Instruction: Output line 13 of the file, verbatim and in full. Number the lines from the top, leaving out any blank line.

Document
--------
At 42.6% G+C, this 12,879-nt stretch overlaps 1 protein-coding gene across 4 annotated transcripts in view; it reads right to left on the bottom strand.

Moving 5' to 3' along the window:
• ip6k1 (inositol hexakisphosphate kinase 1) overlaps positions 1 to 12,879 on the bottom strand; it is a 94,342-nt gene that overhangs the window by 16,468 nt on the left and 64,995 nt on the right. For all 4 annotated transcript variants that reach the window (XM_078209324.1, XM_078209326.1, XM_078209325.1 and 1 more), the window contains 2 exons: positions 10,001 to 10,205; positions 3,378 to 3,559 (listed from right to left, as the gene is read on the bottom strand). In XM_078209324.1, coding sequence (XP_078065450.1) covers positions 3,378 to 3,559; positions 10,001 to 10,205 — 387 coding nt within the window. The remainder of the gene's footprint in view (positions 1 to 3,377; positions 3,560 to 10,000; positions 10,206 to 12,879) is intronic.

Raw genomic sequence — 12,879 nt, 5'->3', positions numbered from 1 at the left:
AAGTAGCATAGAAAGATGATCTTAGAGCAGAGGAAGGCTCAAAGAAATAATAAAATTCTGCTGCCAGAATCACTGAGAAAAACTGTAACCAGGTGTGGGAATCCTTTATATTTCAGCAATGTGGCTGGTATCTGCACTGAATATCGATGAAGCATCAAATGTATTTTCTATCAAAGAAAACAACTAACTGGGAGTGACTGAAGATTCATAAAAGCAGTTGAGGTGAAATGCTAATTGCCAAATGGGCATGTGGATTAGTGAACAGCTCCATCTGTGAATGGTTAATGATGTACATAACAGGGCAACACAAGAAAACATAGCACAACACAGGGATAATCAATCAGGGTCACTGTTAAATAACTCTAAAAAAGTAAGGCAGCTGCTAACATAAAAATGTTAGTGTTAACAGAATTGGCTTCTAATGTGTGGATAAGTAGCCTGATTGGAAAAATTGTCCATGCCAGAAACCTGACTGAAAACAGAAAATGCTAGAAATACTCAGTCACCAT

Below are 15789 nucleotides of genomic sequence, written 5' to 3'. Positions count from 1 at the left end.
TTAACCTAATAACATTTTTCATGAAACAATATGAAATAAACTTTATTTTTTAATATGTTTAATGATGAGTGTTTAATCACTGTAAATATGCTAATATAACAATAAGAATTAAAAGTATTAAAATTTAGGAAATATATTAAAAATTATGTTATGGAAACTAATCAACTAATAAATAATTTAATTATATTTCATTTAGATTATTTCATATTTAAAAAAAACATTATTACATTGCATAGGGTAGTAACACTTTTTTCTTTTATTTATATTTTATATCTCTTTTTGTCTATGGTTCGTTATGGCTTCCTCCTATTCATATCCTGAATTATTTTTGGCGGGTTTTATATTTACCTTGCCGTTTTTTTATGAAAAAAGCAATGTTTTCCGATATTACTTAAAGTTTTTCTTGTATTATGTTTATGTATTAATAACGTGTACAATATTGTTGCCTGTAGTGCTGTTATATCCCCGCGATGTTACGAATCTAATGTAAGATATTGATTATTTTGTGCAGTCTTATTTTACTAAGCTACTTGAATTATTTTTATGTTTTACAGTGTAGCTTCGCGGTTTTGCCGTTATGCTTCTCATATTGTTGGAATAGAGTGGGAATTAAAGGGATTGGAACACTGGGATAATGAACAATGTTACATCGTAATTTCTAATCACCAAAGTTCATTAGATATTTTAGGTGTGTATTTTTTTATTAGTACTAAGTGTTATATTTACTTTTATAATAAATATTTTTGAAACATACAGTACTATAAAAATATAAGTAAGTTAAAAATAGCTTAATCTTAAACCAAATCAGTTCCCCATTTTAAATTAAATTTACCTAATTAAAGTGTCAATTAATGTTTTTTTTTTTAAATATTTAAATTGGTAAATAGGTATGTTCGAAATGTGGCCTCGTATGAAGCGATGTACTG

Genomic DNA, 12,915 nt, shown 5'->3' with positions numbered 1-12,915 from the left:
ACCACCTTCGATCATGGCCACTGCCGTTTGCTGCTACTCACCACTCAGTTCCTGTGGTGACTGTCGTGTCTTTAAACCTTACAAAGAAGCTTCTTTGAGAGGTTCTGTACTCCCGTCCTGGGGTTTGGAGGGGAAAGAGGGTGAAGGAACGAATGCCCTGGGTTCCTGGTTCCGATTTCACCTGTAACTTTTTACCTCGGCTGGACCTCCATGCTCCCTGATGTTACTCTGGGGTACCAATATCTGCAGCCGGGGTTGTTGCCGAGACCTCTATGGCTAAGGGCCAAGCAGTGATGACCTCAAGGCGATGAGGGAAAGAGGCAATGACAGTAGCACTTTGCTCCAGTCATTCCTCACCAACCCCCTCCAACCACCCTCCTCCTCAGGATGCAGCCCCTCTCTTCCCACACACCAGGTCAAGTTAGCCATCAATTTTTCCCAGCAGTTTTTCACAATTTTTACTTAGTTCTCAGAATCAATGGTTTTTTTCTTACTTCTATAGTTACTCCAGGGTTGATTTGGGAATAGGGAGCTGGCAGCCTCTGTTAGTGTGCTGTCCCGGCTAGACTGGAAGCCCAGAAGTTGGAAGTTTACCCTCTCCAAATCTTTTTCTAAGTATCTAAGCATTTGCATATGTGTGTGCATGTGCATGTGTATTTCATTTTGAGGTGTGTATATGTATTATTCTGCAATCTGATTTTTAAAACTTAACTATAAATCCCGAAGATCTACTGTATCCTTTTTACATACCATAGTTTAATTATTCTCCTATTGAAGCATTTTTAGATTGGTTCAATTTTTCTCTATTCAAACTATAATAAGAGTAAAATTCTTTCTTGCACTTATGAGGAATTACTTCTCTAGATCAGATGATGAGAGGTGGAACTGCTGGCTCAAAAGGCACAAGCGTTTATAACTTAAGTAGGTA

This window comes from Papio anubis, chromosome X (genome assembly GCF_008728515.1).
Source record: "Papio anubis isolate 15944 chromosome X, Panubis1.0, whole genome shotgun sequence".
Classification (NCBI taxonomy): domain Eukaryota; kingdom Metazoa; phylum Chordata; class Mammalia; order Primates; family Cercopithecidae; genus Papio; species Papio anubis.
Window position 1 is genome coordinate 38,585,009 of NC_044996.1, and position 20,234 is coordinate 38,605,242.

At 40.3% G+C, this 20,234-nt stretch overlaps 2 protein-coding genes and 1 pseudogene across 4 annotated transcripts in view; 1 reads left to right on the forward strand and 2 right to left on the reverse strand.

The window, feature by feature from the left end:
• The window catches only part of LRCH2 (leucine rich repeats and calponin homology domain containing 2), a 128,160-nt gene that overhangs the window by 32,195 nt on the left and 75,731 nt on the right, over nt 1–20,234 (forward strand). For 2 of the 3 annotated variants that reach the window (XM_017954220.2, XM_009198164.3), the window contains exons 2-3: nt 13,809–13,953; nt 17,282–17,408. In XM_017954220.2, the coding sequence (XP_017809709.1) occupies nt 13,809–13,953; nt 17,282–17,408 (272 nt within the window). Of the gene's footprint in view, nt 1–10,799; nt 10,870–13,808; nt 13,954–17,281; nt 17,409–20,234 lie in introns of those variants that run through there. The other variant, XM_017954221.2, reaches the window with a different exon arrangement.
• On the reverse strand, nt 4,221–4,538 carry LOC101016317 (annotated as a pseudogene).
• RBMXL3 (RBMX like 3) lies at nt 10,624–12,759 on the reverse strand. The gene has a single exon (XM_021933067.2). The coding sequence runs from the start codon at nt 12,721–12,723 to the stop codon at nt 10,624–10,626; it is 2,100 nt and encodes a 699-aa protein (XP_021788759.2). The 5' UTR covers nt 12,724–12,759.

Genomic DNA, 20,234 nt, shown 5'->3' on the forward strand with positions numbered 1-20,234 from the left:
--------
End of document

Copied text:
Window position 1 is genome coordinate 38,585,009 of NC_044996.1, and position 20,234 is coordinate 38,605,242.